The current laws surrounding maternal health, abortion, and contraceptive services in the West African country of Sierra Leone were adopted in 1861—a century before it won its independence from Britain. In the past, there were attempts at reforming the colonial-era legislation, including in 2015 when MPs passed an abortion law that would allow pregnancies to be terminated at up to 12 weeks, but these attempts have always failed.
However, this time, campaigners and women’s rights activists are celebrating the introduction of a new bill that is likely to go through. Sierra Leone’s president, Julius Made Bio, announced that his cabinet has unanimously backed a bill on risk-free motherhood. Should this bill pass, abortion access, which is only permitted to mothers whose lives are at risk, will expand.
A coalition of women’s rights groups and campaigners have worked up to this moment for years. The bill, which is now being drafted, is expected to be submitted to parliament by September and passed before the year is through.
When speaking at the 10th Africa Conference on Sexual Health and Rights, President Bio references the US supreme court’s decision to overturn Roe v Wade, saying: “At a time when sexual and reproductive health rights for women are either being overturned or threatened, we are proud that Sierra Leone can once again lead with progressive reforms.
“My government has unanimously approved a safe motherhood bill that will include a range of critical provisions to ensure the health and dignity of all girls and women of reproductive age in this country,”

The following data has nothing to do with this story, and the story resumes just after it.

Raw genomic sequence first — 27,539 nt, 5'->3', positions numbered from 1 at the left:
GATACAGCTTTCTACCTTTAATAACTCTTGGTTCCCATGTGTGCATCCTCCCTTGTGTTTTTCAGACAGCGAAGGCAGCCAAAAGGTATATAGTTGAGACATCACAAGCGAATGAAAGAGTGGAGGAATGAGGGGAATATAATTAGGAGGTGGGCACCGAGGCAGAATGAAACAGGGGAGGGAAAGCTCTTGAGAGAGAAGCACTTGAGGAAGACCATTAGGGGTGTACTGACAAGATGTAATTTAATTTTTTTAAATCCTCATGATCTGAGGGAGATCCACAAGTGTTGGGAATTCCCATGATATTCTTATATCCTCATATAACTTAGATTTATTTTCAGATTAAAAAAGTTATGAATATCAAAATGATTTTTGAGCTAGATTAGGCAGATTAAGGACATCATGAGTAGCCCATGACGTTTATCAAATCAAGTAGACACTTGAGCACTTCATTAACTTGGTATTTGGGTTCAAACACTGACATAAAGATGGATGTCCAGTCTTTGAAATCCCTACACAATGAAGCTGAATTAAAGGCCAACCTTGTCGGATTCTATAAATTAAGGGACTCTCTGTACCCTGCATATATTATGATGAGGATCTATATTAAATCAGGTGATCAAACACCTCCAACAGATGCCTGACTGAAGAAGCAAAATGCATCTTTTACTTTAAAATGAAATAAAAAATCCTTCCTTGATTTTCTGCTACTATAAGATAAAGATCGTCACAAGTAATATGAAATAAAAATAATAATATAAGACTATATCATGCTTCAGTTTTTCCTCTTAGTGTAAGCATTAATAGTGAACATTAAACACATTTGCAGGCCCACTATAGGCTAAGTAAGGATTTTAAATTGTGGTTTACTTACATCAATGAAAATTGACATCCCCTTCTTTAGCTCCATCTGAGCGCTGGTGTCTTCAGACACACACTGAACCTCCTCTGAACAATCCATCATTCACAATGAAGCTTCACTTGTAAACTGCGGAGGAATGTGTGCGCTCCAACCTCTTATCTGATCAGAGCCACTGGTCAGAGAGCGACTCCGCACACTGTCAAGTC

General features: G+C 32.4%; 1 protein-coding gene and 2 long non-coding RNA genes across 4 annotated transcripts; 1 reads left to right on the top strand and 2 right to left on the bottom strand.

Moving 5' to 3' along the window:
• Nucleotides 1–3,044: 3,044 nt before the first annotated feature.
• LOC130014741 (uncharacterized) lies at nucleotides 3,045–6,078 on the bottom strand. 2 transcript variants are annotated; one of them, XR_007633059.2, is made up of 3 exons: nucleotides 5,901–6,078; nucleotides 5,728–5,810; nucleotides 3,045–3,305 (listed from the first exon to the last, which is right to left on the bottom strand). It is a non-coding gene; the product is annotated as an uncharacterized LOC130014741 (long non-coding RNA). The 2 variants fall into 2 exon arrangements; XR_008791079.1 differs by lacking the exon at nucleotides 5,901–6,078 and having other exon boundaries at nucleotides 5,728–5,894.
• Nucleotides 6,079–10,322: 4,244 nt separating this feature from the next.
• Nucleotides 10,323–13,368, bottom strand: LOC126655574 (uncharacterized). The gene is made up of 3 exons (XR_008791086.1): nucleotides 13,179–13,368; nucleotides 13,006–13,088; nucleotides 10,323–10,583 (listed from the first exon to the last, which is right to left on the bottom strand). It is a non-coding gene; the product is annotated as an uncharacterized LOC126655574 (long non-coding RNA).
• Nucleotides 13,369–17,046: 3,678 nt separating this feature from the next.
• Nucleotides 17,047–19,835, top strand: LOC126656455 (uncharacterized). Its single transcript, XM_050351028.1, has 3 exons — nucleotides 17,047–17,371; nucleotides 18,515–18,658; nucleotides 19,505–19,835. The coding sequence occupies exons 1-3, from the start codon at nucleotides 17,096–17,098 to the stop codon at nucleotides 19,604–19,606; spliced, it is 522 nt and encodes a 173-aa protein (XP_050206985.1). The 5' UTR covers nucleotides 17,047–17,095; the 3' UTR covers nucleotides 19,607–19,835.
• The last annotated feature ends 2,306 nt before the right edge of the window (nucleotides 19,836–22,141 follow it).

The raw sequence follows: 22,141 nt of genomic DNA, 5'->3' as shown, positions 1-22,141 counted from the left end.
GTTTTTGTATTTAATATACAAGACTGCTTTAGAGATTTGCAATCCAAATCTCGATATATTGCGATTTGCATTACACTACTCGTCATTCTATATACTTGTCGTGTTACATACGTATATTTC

What makes this attempt different?
Previous attempts at reform have been blocked due to pressure from religious and anti-abortion groups. But this time, campaigners are optimistic that the bill will pass because the World Health Organization’s (WHO) guidelines on abortion—which deem safe abortions a crucial part of healthcare—have been informing the entire process.
While more young women are using modern contraceptives in Sierra Leone, the country still has one of the highest rates of teenage pregnancy worldwide (almost 30 percent of girls between the ages of 15 and 19 giving birth) and ranks third-highest for maternal fatalities (1,120 deaths per 100,000 births in 2017) in the world.
While leaders of women’s rights groups hail this decision as “a monumental step forward,” they recognize that there is still much more work to be done.
“We know that decriminalization of abortion will not make it accessible to everyone who needs on overnight, and the stigma within our communities remains,” declares rosa Bransky and Chernor Bah, co-chief executives of Purposeful, a girls’ rights group.
“The government now must ensure that the law is fully implemented, including with new guidelines on abortion provision, training for healthcare providers, procurement of abortion medication and funding,” they add.
The precise conditions under which abortion will be legal have not yet been made public, and are not expected to be revealed until the draft bill is submitted to parliament.